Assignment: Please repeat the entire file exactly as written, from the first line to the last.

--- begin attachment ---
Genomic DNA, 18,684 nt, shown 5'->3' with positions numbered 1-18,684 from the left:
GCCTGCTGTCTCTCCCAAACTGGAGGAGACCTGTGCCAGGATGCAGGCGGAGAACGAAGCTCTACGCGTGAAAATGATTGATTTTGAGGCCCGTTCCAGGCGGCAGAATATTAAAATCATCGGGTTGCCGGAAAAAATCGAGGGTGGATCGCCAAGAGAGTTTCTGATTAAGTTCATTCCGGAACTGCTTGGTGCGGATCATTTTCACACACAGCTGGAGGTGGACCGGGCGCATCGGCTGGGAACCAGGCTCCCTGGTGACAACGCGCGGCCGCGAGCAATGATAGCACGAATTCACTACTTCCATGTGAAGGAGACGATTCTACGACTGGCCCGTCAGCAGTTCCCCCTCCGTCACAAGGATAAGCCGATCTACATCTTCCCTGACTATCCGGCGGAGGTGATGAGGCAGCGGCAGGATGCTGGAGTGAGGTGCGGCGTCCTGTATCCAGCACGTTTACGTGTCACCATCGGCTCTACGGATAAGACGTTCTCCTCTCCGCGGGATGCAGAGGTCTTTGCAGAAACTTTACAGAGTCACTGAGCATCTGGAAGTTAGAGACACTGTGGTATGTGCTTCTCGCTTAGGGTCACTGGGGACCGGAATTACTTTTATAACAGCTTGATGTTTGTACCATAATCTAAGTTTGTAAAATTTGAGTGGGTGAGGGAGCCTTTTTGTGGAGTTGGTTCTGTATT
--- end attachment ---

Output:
Genomic DNA, 18,684 nt, shown 5'->3' with positions numbered 1-18,684 from the left:
GCCTGCTGTCTCTCCCAAACTGGAGGAGACCTGTGCCAGGATGCAGGCGGAGAACGAAGCTCTACGCGTGAAAATGATTGATTTTGAGGCCCGTTCCAGGCGGCAGAATATTAAAATCATCGGGTTGCCGGAAAAAATCGAGGGTGGATCGCCAAGAGAGTTTCTGATTAAGTTCATTCCGGAACTGCTTGGTGCGGATCATTTTCACACACAGCTGGAGGTGGACCGGGCGCATCGGCTGGGAACCAGGCTCCCTGGTGACAACGCGCGGCCGCGAGCAATGATAGCACGAATTCACTACTTCCATGTGAAGGAGACGATTCTACGACTGGCCCGTCAGCAGTTCCCCCTCCGTCACAAGGATAAGCCGATCTACATCTTCCCTGACTATCCGGCGGAGGTGATGAGGCAGCGGCAGGATGCTGGAGTGAGGTGCGGCGTCCTGTATCCAGCACGTTTACGTGTCACCATCGGCTCTACGGATAAGACGTTCTCCTCTCCGCGGGATGCAGAGGTCTTTGCAGAAACTTTACAGAGTCACTGAGCATCTGGAAGTTAGAGACACTGTGGTATGTGCTTCTCGCTTAGGGTCACTGGGGACCGGAATTACTTTTATAACAGCTTGATGTTTGTACCATAATCTAAGTTTGTAAAATTTGAGTGGGTGAGGGAGCCTTTTTGTGGAGTTGGTTCTGTATT